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If Linux supported DirectX / Mainstream games - Page 25

Poll Results: Would you switch?

 
  • 61% (174)
    Yes, I would use Linux as my primary OS
  • 9% (27)
    I already use Linux as my primary OS
  • 28% (81)
    No, I would stick with Windows Vista
282 Total Votes  
post #241 of 285
Quote:
I was unaware that SuperPi1.5XS was available for Linux? I don't believe it is. Considering there are many Pi programs that use more efficient algorithms than SuperPi1.5XS, I don't doubt you score better.
Actually the algorithm used for SuperPi was ported TO Windows, not the other way around. Both the Windows and Linux/MAC version of the software uses the SAME algorithm.

You can see discussions about Linux SuperPi with a simple Google search. Here is one example:

http://www.ocforums.com/showthread.php?t=405925
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post #242 of 285
Quote:
Originally Posted by thiussat View Post
Actually the algorithm used for SuperPi was ported TO Windows, not the other way around. Both the Windows and Linux/MAC version of the software uses the SAME algorithm.

You can see discussions about Linux SuperPi with a simple Google search. Here is one example:

http://www.ocforums.com/showthread.php?t=405925
Those are not the same programs. I didn't see anything about both the Windows and Linux version using the same solving algorithm. I ran calculate 1M digits of pi on my computer with PiFast in under a second, so whats your point? Should I switch to linux because I can calculate Pi faster?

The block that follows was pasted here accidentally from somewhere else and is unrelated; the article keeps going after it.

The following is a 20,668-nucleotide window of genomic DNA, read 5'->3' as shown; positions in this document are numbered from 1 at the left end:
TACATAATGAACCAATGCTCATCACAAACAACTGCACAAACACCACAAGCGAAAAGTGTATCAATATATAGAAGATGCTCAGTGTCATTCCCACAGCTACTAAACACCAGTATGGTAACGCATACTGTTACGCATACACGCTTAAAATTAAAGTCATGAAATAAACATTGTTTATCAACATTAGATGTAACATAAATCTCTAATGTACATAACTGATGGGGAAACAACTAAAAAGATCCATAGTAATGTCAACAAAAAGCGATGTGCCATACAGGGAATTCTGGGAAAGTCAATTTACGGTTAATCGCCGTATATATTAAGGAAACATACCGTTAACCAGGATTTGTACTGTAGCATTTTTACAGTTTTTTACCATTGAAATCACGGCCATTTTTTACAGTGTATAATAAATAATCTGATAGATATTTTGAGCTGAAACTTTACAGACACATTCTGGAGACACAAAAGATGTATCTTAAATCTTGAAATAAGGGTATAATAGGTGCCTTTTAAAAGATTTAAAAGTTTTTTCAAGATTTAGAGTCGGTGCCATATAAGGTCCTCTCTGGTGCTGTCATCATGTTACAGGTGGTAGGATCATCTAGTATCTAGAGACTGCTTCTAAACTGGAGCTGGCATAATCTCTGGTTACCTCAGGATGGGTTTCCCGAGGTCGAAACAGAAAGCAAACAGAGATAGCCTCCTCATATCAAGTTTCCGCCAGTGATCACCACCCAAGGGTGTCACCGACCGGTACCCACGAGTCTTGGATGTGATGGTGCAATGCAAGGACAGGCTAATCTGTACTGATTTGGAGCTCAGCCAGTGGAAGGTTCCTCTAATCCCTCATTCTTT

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post #243 of 285
Quote:
I won't use Linux as my primary OS until I can use Adobe Fireworks on it as well as iTunes. I do however have Ubuntu folding all day long in VMware in Vista.
Fair enough.

It's hard for open-source people to get the big proprietary software companies (Apple and Adobe in this case) to port their code over. And we must wait on them to port it since it is obvious they won't open the code for others to do it.

Since Apple's OS X is nothing but Unix, the iTunes cross-over to Linux would actually be simpler than the already existent port to Windows.

All that said, you can run iTunes in WINE just fine Relatively simple programs like iTunes should run without a hitch in WINE. I actually prefer to use WINE for my Boinc SETI@HOME crunching. Never had a single crash or glitch, etc.

When you use open-source OS's, there is going to be a trade-off. I am willing to accept that trade-off. I get security, no viruses or malware, FREE software, better OS efficiency, speed, etc. In return I am willing to give up native versions of a few things like games and iTunes. Most of the time I find that there are either native Linux alternatives or that I can run the apps in WINE.

The only software that I personally use that I can't use on Linux is Netflix's streaming movies. If you go to the Netflix forums, you will see tons of Linux fanboys like myself *****ing about their lack of Linux (and Mac) support. Now that Netflix is in the bed with M$ (the xbox 360 is offering Netflix), I am doubtful we will ever see them support Mac or Linux.